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EU Frictionless Checkout Put Through The Paces

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Looking to deploy the next generation of retail technology, grocers are turning to computer vision technology, a type of artificial intelligence (AI) which enables computers to extract relevant information from digital images, to satisfy shoppers’ growing demand for a more seamless checkout at the grocery store.

See more: AI-Powered Autonomous Stores Usher in Next-Gen Retail for European Shoppers

Without the need to scan anything, the technology uses cameras and sensors to detect what shoppers have picked up and automatically charge them as they leave the store.

And as the concept gathers steam, a handful of players providing computer vision technology to supermarkets are emerging as leaders in the field.

Perhaps the most well-known example, Amazon was one of the first companies to bring the technology to market with its “Just Walk Out” store in the US and UK

As well as developing frictionless checkout systems for its own Amazon Fresh stores, the firm has also partnered with the UK supermarket chain Sainsbury’s to fit the technology in one of its London locations.

In mainland Europe, however, Amazon does not have the monopoly — other companies have jumped into the ring vying for a slice of the pie.

Israeli startup Trigo, for example, has positioned itself to become a dominant player in the space, with its computer vision system StoreOS™ already deployed in ALDI, REWE, and Netto stores in the Netherlands and Germany, as well as by Tesco in the UK , Shufersal in Israel and Wakefern Food Corp in the US

And now, thanks to a $100 million investment the firm recently secured, Trigo is set to further develop its product and enter new markets.

Related news: Trigo Raises $100M as Investors See Room for Improvement in Cashierless Checkout

Roadblocks to Mainstream Adoption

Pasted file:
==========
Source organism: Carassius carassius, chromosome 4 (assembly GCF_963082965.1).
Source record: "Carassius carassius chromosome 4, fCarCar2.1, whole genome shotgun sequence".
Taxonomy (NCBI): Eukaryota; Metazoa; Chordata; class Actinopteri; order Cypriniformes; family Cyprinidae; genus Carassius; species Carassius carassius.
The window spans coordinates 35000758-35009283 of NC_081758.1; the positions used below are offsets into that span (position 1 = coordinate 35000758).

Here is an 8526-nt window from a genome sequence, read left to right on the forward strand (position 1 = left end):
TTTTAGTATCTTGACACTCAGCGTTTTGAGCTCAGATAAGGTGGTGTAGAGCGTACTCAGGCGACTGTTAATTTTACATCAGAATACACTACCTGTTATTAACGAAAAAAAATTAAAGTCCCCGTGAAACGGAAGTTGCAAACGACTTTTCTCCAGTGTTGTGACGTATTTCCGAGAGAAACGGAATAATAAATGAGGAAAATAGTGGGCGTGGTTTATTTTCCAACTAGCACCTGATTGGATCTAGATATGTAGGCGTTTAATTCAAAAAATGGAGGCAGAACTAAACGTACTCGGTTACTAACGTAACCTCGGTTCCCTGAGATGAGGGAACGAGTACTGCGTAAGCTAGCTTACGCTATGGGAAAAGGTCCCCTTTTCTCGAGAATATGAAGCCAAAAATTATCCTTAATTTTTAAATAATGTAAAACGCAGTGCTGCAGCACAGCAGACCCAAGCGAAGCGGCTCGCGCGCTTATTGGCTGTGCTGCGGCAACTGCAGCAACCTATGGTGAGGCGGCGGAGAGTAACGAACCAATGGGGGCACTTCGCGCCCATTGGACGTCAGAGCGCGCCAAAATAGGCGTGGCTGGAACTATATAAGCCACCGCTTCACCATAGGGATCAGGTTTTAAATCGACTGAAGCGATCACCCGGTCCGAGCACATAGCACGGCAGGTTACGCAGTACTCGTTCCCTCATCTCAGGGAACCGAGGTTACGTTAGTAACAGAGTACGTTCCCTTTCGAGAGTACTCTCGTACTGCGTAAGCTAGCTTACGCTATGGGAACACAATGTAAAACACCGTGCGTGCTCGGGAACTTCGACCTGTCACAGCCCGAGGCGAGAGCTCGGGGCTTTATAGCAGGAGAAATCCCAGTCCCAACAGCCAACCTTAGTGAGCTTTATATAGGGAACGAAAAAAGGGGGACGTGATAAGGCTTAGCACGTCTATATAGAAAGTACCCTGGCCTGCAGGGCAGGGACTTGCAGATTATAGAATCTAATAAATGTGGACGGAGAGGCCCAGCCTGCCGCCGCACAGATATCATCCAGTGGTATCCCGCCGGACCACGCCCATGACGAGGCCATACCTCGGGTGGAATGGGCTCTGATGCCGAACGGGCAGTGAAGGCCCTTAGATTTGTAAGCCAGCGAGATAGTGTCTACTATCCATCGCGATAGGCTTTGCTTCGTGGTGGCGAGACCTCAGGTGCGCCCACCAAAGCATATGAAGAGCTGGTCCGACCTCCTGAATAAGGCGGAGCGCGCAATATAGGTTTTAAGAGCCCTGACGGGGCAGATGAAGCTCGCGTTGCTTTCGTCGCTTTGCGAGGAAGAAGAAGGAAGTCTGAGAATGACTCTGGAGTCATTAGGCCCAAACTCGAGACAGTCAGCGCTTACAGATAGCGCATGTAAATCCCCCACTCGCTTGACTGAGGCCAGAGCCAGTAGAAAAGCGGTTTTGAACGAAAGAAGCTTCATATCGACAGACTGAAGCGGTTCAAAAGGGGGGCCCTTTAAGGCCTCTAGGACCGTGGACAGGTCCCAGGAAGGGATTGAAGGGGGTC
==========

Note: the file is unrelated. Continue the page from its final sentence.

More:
Unlike Amazon’s system, Trigo’s version of frictionless checkout doesn’t require shoppers to identify themselves in any way. The system does not use facial recognition or any other biometric identifiers and only tracks shoppers as digital avatars.

This difference may prove critical in the context of a raging debate over the role of computer vision in public and the potential consequences for consumers’ privacy. After all, if the technology is to go mainstream any time soon, consumers’ concerns surrounding privacy and surveillance will need to be taken seriously.

Related: EU Parliament Discusses AI Act With Agreement in Sight

What’s more, although Trigo’s latest funding round underscores investor and European supermarkets’ interest in using computer vision to enhance in-store shopping experiences, the technology is still in its early stages and has yet to prove its viability at scale.

There’s also a hefty price tag to consider, as Amazon recently had to put a planned UK-wide Just Walk Out expansion on ice over concerns about the high cost of kitting out each new location.

This means that bringing the cost of installing the necessary sensors for computer vision systems to work will be an important step if the technology is to gain mainstream acceptance outside of a few high-footfall inner-city locations.

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